Friday, March 30, 2007

Set Apart

Greek Word Pronunciation: ah-fo-RID-zo
Strong’s Number: 873
Goodrich/Kohlenberger Number: 928
Key Verse: “Paul, a bond-servant of Christ ... set apart for the gospel of God …” -- Romans 1:1

This word is a compound word from apo (“away from”) and horizo (“to set bounds, to restrict”) [from which we get our word “horizon”]. Therefore, aphoridzo means “to separate, sever, cut off, ostracize or exclude,” often carrying with it an implication of divine determination.

In the Old Testament, the believing community existed as a nation that was socially and geographically separated from its pagan neighbors. Israel and the surrounding nations constantly had to be reminded of the distinction that God Himself had made. In the Septuagint, this word is used in Genesis 2:10 and 10:5 regarding river and coastlands being divided; Leviticus 10:15 as wave offerings (separations); many times in Leviticus in reference to leprosy victims being separated from the camps; Numbers 18:24 in giving tithes, as well as Ezekiel 45:13 and 48:9 of first-fruits being offered; and Deuteronomy 4:41 and Joshua 16:9 with cities being separated.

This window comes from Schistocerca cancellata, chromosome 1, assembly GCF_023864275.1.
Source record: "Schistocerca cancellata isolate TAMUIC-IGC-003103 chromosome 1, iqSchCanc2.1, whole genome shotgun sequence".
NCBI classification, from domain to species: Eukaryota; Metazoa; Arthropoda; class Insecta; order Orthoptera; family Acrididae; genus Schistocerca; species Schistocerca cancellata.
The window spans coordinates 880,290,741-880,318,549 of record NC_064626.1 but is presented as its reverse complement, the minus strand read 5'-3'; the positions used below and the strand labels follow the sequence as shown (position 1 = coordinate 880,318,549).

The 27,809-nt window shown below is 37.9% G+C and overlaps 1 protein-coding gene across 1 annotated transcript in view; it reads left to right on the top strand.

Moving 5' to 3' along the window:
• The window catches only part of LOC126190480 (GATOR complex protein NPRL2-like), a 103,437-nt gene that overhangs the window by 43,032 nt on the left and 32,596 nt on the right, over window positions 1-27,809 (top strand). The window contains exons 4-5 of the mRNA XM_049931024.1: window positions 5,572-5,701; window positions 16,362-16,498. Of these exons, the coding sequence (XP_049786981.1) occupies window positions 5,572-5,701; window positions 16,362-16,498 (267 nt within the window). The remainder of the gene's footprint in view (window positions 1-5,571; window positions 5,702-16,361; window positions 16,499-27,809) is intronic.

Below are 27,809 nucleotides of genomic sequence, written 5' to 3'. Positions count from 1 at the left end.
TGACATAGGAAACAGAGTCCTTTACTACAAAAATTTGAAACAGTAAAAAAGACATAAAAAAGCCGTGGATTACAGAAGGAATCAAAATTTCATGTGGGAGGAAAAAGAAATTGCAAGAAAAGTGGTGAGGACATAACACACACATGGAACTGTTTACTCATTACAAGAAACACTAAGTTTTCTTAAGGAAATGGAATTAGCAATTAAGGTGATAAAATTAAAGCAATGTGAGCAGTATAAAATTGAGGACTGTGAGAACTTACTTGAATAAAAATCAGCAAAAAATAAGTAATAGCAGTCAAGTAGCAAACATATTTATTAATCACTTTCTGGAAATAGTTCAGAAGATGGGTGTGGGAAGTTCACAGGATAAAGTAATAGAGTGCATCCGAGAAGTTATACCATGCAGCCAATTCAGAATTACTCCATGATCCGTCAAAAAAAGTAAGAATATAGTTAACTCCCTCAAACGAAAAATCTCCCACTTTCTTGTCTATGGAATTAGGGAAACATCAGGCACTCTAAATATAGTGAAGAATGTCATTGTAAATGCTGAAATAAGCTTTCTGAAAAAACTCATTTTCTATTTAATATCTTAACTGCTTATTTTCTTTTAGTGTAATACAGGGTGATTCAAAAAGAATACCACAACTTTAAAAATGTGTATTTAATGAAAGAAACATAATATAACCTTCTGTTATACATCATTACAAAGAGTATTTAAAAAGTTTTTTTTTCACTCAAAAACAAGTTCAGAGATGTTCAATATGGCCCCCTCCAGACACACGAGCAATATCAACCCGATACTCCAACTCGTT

In the New Testament, this word appears only 10 times. In Galatians 2:12, Peter was separating himself from the Gentiles; 2 Corinthians 6:17, Paul quoted Isaiah 52:11 to “be separate,” regarding yoked relationships with unbelievers; Acts 13:2, the Holy Spirit commanded Barnabas and Saul to be set apart for Him; Acts 19:9, Paul took (separated) the disciples with him; Matthew 13:49, the angels separating evil men from righteous, and 25:32, God will separate the nations from one another as a shepherd separates sheep from goats; and Luke 6:22, in the Beatitude, “blessed are you when people ... exclude/ostracize you …” In Galatians 1:15, God set apart Paul before he was born.

Finally, in ROMANS 1:1, Paul was set apart from all mankind for a specific purpose by God for his apostleship. It should be noted that in this instance, the verb is in the perfect tense, meaning it is a past completed action having present results, giving the idea of permanency. The past act of God in separating Paul to one thing, the gospel, finds its results in his permanent position as a person separated to one thing

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